Timesharing: Who do the Kids Stay With During a Divorce?

timesharing plans
Divorce Family Law Parenting

Timesharing: Who do the Kids Stay With During a Divorce?

If you’re considering filing for divorce, your children are probably your primary concern. Once you file the petition, who gets the kids? How does timesharing work, and whose home will become the primary residence for your little ones? These are common questions, as timesharing is far from straightforward.

Here’s what you need to know:

What is Timesharing?

The timesharing schedule is part of the parenting plan you’ll draw up in your divorce documents. This document explains where the children live as their primary residence, and when they’ll spend time with each parent. While some states call it a “visitation schedule,” the terms are interchangeable.

In Florida, there are two ways to agree on a timesharing plan: you can come to a settlement or simply submit proposed schedules, which will go to trial for the magistrate or judge to decide. Regardless of which course of action you intend to take, it’s essential to hire a divorce lawyer to help you create the document.

While Florida courts stress the importance of timesharing plans that emphasizes “shared parenting” and has the best interests of the children at heart, it can be difficult for divorcing spouses to agree on what this means.

Factors That Impact Timesharing Agreements

As you and your spouse work to decide on a timesharing agreement, these are the factors Flrodia guidelines will require you to consider:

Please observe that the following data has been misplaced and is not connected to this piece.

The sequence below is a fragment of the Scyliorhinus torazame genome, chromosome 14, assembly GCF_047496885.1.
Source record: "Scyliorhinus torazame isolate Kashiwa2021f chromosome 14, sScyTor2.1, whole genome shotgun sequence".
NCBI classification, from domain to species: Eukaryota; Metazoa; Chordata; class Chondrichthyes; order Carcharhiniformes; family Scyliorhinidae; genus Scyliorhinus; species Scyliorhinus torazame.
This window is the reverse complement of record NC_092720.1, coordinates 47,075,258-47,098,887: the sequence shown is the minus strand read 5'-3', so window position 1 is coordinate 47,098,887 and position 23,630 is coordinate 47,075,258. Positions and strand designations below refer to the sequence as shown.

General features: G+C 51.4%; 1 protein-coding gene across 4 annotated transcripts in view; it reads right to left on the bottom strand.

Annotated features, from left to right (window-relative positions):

• The schedule should:
    – minimize disruption and loss for the child.
    – ensure the child’s security and stability.
    – protect the child from conflict.
    – maximize relationships between children and their parents.
    – anticipate and plan for changes in circumstances.

As a general rule, the court will order a timesharing plan that allows the child ample time with both parents, as this promotes better academic, emotional, and mental health outcomes for the child. The only exception to this rule is if a safety-focused parenting plan is in place, which applies when visitation must be limited or supervised. In these cases, the court may order no parenting time for one parent.

What Happens if You File for Divorce

Even if you file for divorce, you’ll have to come up with a timesharing plan that works for your family. The custodial parent will typically have primary custody of the children, although Florida timesharing plans emphasize ample time and bonding opportunity with both parents. Again, the exceptions are cases where visitation with one parent may not be safe for the child.

Because there’s no cut-and-dry rule for determining timesharing agreements, it’s essential to hire a family law attorney who can help you decide on a timesharing plan. Here at MGM Law, P.A., we work closely with families to create a safe, child-centric environment that puts the kids first. Contact us today to learn more about our services or to book your consultation.

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